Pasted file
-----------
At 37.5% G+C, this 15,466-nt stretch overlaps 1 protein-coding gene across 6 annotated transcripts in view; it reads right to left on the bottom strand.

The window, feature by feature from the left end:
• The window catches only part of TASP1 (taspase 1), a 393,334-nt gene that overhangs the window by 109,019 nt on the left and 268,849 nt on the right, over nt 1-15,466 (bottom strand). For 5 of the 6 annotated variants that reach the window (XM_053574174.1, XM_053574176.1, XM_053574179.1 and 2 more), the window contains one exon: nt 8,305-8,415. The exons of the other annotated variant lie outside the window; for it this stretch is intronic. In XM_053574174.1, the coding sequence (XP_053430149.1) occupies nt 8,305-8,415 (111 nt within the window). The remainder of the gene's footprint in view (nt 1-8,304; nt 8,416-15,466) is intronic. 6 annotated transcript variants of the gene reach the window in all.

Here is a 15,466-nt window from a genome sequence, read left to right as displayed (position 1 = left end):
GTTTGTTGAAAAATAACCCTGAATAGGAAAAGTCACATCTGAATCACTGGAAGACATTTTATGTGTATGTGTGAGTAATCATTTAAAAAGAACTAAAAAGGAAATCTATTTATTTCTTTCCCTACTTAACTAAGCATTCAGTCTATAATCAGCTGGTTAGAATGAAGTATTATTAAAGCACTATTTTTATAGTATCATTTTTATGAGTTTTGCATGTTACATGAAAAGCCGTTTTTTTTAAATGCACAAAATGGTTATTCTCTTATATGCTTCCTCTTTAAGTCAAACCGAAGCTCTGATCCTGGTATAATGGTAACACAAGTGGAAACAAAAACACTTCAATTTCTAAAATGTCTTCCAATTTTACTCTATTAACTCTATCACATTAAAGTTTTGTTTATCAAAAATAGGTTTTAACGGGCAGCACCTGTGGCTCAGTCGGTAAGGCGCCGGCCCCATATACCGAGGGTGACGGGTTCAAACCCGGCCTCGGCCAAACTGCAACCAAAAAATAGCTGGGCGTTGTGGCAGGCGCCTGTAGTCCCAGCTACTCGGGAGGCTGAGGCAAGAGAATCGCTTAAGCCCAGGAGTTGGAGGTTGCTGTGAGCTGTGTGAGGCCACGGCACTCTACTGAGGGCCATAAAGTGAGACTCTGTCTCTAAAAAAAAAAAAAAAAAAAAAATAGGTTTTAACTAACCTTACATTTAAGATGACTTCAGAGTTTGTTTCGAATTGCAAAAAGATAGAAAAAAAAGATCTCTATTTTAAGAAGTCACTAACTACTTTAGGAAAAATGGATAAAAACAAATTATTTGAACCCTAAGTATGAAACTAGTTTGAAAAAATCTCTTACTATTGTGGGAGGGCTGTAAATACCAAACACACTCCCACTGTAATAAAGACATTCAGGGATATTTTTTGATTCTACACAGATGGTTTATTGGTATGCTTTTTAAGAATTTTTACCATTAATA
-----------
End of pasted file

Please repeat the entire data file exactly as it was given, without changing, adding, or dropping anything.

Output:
At 37.5% G+C, this 15,466-nt stretch overlaps 1 protein-coding gene across 6 annotated transcripts in view; it reads right to left on the bottom strand.

The window, feature by feature from the left end:
• The window catches only part of TASP1 (taspase 1), a 393,334-nt gene that overhangs the window by 109,019 nt on the left and 268,849 nt on the right, over nt 1-15,466 (bottom strand). For 5 of the 6 annotated variants that reach the window (XM_053574174.1, XM_053574176.1, XM_053574179.1 and 2 more), the window contains one exon: nt 8,305-8,415. The exons of the other annotated variant lie outside the window; for it this stretch is intronic. In XM_053574174.1, the coding sequence (XP_053430149.1) occupies nt 8,305-8,415 (111 nt within the window). The remainder of the gene's footprint in view (nt 1-8,304; nt 8,416-15,466) is intronic. 6 annotated transcript variants of the gene reach the window in all.

Here is a 15,466-nt window from a genome sequence, read left to right as displayed (position 1 = left end):
GTTTGTTGAAAAATAACCCTGAATAGGAAAAGTCACATCTGAATCACTGGAAGACATTTTATGTGTATGTGTGAGTAATCATTTAAAAAGAACTAAAAAGGAAATCTATTTATTTCTTTCCCTACTTAACTAAGCATTCAGTCTATAATCAGCTGGTTAGAATGAAGTATTATTAAAGCACTATTTTTATAGTATCATTTTTATGAGTTTTGCATGTTACATGAAAAGCCGTTTTTTTTAAATGCACAAAATGGTTATTCTCTTATATGCTTCCTCTTTAAGTCAAACCGAAGCTCTGATCCTGGTATAATGGTAACACAAGTGGAAACAAAAACACTTCAATTTCTAAAATGTCTTCCAATTTTACTCTATTAACTCTATCACATTAAAGTTTTGTTTATCAAAAATAGGTTTTAACGGGCAGCACCTGTGGCTCAGTCGGTAAGGCGCCGGCCCCATATACCGAGGGTGACGGGTTCAAACCCGGCCTCGGCCAAACTGCAACCAAAAAATAGCTGGGCGTTGTGGCAGGCGCCTGTAGTCCCAGCTACTCGGGAGGCTGAGGCAAGAGAATCGCTTAAGCCCAGGAGTTGGAGGTTGCTGTGAGCTGTGTGAGGCCACGGCACTCTACTGAGGGCCATAAAGTGAGACTCTGTCTCTAAAAAAAAAAAAAAAAAAAAAATAGGTTTTAACTAACCTTACATTTAAGATGACTTCAGAGTTTGTTTCGAATTGCAAAAAGATAGAAAAAAAAGATCTCTATTTTAAGAAGTCACTAACTACTTTAGGAAAAATGGATAAAAACAAATTATTTGAACCCTAAGTATGAAACTAGTTTGAAAAAATCTCTTACTATTGTGGGAGGGCTGTAAATACCAAACACACTCCCACTGTAATAAAGACATTCAGGGATATTTTTTGATTCTACACAGATGGTTTATTGGTATGCTTTTTAAGAATTTTTACCATTAATA